Here’s What’s Going to Happen

So the G20 has “told” the eurozone that they have to get their act together by next Sunday or else. There is a lot of talk of the potential dire consequences of the euros (i.e. Merkozy) failing to bring forth a comprehensive and convincing plan complete with a clear vision of the endgame for the eurozone debt crisis. Therefore they will deliver whatever they are able to, which won’t be very much. Next weekend we will be presented with a plan to recapitalise European banks, announce “voluntary” haircuts of 50%+ on Greek debt, along with a timeline for the much needed treaty changes which eurozone leaders hope to follow in order to move the eurozone to a closer integration of fiscal authority.

There will be some other meaningless distractions thrown in to distract from the lack of meat brought forth, but at the end of the day it will essentially be a plan to nationalize/pseudo-nationalize scores of banks. In return for taking a European Lehman scenario off the table, the eurocrats will extract pounds of flesh from the banks in the form of financial transaction taxes/bank capital taxes, lower leverage ratios, and various other forms of government intrusions into the private sector. Oh and don’t forget, existing shareholders will be hopelessly diluted by the government capital infusions.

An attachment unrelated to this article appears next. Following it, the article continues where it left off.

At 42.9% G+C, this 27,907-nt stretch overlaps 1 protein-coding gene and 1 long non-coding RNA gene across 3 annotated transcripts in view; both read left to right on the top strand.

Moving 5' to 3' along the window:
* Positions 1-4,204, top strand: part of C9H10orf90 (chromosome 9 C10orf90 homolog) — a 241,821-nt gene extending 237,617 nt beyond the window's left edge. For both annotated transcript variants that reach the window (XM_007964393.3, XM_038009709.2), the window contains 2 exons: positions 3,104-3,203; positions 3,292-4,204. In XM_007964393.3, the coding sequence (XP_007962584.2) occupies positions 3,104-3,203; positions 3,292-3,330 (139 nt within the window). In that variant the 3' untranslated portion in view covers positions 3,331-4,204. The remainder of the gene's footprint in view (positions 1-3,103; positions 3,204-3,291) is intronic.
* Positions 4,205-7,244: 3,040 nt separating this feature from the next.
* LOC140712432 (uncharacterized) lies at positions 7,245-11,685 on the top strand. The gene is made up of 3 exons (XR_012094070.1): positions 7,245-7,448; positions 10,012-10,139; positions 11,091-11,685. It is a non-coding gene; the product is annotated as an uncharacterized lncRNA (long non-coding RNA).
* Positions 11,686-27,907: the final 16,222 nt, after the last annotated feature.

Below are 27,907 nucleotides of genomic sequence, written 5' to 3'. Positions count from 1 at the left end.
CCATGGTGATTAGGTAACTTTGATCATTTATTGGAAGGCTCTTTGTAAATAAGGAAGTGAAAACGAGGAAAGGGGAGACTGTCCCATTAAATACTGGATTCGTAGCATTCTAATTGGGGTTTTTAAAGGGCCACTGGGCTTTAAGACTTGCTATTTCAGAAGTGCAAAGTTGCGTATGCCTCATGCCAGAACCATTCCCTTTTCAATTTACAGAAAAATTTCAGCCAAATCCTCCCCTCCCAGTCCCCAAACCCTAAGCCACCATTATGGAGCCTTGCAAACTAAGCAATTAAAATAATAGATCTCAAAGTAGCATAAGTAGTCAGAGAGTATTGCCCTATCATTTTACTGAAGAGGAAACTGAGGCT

Last week equity markets rallied on the combination of euphoria that the possibility of a European style Lehman was taken off the table and a brutal short squeeze/chase for performance. However, nothing has changed in the sense that Europe is still undergoing a painful private/public sector debt de-leveraging cycle and still faces years of harsh austerity measures. In case you didn’t know, the combination of fiscal austerity and financial sector de-leveraging certainly does not lead to economic growth. In summary, it’s time to curb your enthusiasm and prepare yourselves to be disappointed yet again by European leaders. After all, they are not superhuman and cannot create money out of thin air – only the ECB could do such a thing and they appear to be wholly unwilling to even entertain such an idea. As Peter Boockvar so succinctly explained it last weekEurope will either have to write down the debt, pay it off, or inflate it away. ECB will not allow it to be inflated away, they don’t have money to pay if off, so the only alternative is to write it down.

Further Reading:

Reuters- G20 tells euro zone to fix debt crisis in eight days

WSJ- G-20 Leaders Press EU for Plan on Debt

Bloomberg- Merkel Says U.S. Reluctance on Financial Transaction Tax ‘Not Acceptable’ 

Bloomberg- EU May Impose Limits on Commodity Swaps, High-Frequency Trading

The information in this blog post represents my own opinions and does not contain a recommendation for any particular security or investment. I or my affiliates may hold positions or other interests in securities mentioned in the Blog, please see my Disclaimer page for my full disclaimer.

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